Taliban release video of prisoner handoff

A video released by the Taliban earlier shows the terrorist group and U.S. forces meeting for the handover of Sgt. Bergdahl in the Khost province in Afghanistan.

Video clip courtesy of Sky News via Youtube:

A Black Hawk helicopter lands in the middle of a field, and upon landing, the emaciated Sgt. Bergdahl is led by Taliban forces, carrying a white flag, to a meeting spot between the chopper and a white pickup truck.  The forces leading Sgt. Bergdahl out are just his escorts as the video shows other Taliban members in the area with RPGs, AKs and other assault weapons.

Once the two sides met in the middle, handshakes are exchanged, an oddity almost never before seen given many Americans views that their government “doesn’t negotiate with terrorists.”

After an initial pat down of Sgt. Bergdahl, the Black Hawk crew seem satisfied, they wave to the Taliban forces, and escort Sgt. Bergdahl to the chopper without further instance.

Narration by the Taliban can be heard over the course of the video describing how the Mujahideen in the area were told, according to CNN, “not to attack them.”  The narrator even describes how both sides agreed to send three member parties to meet each other for the handoff.

Pentagon spokesman Rear Admiral John Kirby made a statement to ABC News saying, “We have no reason to doubt the videos authenticity, but we are reviewing it.”

The video comes as many soldiers and civilians in America are calling for Sgt. Bergdahl to be brought up on charges of desertion, and the Joint Chiefs have said they will hold an investigation to find if these claims are valid.

Soldiers and civilians have claimed for a few years that Sgt. Bergdahl had deserted his post in Afghanistan and his being held in captivity was an unforeseen consequence.  These same people who make the claims say the the six soldiers who were killed in search attempts for the sergeant the following days should be Sgt. Bergdahl’s fault.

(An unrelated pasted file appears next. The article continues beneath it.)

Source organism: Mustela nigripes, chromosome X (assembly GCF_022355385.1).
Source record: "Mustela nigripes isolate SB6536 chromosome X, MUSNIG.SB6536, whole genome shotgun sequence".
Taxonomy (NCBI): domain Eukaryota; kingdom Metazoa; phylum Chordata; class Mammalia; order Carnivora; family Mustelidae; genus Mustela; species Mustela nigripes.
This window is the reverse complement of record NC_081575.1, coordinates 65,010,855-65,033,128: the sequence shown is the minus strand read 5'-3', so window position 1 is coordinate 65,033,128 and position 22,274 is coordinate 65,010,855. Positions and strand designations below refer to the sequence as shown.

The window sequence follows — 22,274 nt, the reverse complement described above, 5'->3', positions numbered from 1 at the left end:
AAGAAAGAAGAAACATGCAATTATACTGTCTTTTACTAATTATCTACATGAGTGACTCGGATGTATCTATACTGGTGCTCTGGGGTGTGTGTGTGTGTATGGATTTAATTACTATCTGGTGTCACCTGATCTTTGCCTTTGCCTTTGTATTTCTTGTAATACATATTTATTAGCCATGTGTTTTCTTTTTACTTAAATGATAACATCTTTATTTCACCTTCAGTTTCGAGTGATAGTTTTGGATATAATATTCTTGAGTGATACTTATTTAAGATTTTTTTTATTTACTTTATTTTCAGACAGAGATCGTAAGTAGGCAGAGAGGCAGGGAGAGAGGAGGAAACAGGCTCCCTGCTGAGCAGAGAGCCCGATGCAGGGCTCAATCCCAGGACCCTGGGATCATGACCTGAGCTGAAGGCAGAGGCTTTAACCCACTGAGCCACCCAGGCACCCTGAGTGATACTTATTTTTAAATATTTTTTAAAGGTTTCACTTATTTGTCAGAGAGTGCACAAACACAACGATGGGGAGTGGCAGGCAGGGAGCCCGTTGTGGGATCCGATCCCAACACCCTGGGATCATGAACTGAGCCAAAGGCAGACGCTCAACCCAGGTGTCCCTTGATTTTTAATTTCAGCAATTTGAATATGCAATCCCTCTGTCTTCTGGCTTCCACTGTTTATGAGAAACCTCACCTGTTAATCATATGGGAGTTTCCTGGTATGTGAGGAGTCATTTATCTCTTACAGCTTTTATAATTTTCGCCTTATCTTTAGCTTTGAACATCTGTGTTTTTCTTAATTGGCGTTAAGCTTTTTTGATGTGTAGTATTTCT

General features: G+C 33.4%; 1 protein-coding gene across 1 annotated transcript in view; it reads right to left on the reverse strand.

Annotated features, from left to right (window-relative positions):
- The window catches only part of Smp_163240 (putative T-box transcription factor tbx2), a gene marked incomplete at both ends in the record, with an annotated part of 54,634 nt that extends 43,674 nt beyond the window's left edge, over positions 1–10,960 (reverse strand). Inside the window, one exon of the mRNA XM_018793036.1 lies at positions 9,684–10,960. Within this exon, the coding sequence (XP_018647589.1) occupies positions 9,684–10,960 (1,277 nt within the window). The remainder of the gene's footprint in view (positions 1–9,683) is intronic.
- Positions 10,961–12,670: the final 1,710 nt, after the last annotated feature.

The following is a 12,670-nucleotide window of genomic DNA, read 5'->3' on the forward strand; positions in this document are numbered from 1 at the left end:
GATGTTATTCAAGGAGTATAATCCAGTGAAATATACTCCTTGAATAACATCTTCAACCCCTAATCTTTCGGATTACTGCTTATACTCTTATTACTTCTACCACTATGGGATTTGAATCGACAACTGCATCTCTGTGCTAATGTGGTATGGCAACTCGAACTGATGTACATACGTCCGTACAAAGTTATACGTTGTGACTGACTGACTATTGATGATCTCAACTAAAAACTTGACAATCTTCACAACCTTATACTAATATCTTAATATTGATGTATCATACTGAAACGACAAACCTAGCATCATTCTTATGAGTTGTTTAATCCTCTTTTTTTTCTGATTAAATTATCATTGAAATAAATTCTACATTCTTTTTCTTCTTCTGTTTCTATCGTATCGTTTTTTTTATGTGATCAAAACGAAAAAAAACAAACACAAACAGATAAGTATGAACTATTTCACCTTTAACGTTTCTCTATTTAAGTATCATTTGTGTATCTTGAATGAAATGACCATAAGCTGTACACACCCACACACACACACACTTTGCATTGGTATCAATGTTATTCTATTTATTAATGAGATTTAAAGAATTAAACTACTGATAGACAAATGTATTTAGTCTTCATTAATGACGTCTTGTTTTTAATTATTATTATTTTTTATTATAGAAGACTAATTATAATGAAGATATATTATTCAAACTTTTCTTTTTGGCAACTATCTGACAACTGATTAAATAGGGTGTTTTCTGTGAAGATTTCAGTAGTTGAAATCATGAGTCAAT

One former soldier, Nathan Bradley Bethea, wrote an article for the Daily Beast stating outright, “Bergdahl was a deserter, and soldiers from his own unit died trying to track him down.”

Bethea writes how Sgt. Bergdahl failed to appear for roll call the morning of his disappearance.  His fellow soldiers found his “rifle, helmet, body armor and web gear,” but mysteriously his compass was missing.

Some soldiers in Sgt. Bergdahl’s squad told CNN they had signed nondisclosure agreements saying they would not talk about what had happened the night of Sgt. Bergdahl’s disappearance.

Many cite the mysterious circumstances surrounding his disappearance as well as his growing discontent with the military as reasons for their desertion claims against Sgt. Bergdahl.  The same article from CNN references a Rolling Stone article from 2012 where Sgt. Bergdahl’s fellow infantrymen claim Bergdahl “no longer supported the U.S. effort in Afghanistan.”

The Huffington Post reports chairman of the Joint Chiefs of Staff, Gen. Martin Dempsey, said the Army will pursue an investigation into Sgt. Bergdahl’s disappearance, where the outcome could lead to desertion or other more severe charges against the former POW.